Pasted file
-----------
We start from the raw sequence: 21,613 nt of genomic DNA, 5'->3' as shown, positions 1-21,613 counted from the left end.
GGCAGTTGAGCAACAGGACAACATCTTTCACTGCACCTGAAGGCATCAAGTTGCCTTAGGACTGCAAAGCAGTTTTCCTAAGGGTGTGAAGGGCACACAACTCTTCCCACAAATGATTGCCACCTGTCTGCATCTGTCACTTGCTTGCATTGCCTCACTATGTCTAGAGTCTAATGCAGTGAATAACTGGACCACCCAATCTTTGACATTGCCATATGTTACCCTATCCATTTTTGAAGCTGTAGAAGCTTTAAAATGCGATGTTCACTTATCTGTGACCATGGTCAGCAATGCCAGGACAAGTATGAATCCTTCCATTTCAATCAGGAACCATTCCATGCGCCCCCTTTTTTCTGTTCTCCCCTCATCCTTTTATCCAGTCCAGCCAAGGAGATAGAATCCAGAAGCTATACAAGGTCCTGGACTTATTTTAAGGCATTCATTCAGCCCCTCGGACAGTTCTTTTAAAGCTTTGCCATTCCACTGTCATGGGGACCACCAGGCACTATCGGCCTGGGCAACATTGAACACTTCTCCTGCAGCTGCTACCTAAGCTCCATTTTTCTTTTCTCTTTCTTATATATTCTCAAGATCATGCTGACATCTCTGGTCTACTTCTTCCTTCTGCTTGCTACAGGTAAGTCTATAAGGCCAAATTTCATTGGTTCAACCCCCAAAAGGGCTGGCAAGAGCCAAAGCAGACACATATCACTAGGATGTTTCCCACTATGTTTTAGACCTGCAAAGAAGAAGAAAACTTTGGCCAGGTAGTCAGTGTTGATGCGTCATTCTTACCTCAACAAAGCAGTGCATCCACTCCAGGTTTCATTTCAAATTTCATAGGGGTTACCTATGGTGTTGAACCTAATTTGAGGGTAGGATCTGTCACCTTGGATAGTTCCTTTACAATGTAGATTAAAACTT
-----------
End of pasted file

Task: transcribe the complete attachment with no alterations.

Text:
We start from the raw sequence: 21,613 nt of genomic DNA, 5'->3' as shown, positions 1-21,613 counted from the left end.
GGCAGTTGAGCAACAGGACAACATCTTTCACTGCACCTGAAGGCATCAAGTTGCCTTAGGACTGCAAAGCAGTTTTCCTAAGGGTGTGAAGGGCACACAACTCTTCCCACAAATGATTGCCACCTGTCTGCATCTGTCACTTGCTTGCATTGCCTCACTATGTCTAGAGTCTAATGCAGTGAATAACTGGACCACCCAATCTTTGACATTGCCATATGTTACCCTATCCATTTTTGAAGCTGTAGAAGCTTTAAAATGCGATGTTCACTTATCTGTGACCATGGTCAGCAATGCCAGGACAAGTATGAATCCTTCCATTTCAATCAGGAACCATTCCATGCGCCCCCTTTTTTCTGTTCTCCCCTCATCCTTTTATCCAGTCCAGCCAAGGAGATAGAATCCAGAAGCTATACAAGGTCCTGGACTTATTTTAAGGCATTCATTCAGCCCCTCGGACAGTTCTTTTAAAGCTTTGCCATTCCACTGTCATGGGGACCACCAGGCACTATCGGCCTGGGCAACATTGAACACTTCTCCTGCAGCTGCTACCTAAGCTCCATTTTTCTTTTCTCTTTCTTATATATTCTCAAGATCATGCTGACATCTCTGGTCTACTTCTTCCTTCTGCTTGCTACAGGTAAGTCTATAAGGCCAAATTTCATTGGTTCAACCCCCAAAAGGGCTGGCAAGAGCCAAAGCAGACACATATCACTAGGATGTTTCCCACTATGTTTTAGACCTGCAAAGAAGAAGAAAACTTTGGCCAGGTAGTCAGTGTTGATGCGTCATTCTTACCTCAACAAAGCAGTGCATCCACTCCAGGTTTCATTTCAAATTTCATAGGGGTTACCTATGGTGTTGAACCTAATTTGAGGGTAGGATCTGTCACCTTGGATAGTTCCTTTACAATGTAGATTAAAACTT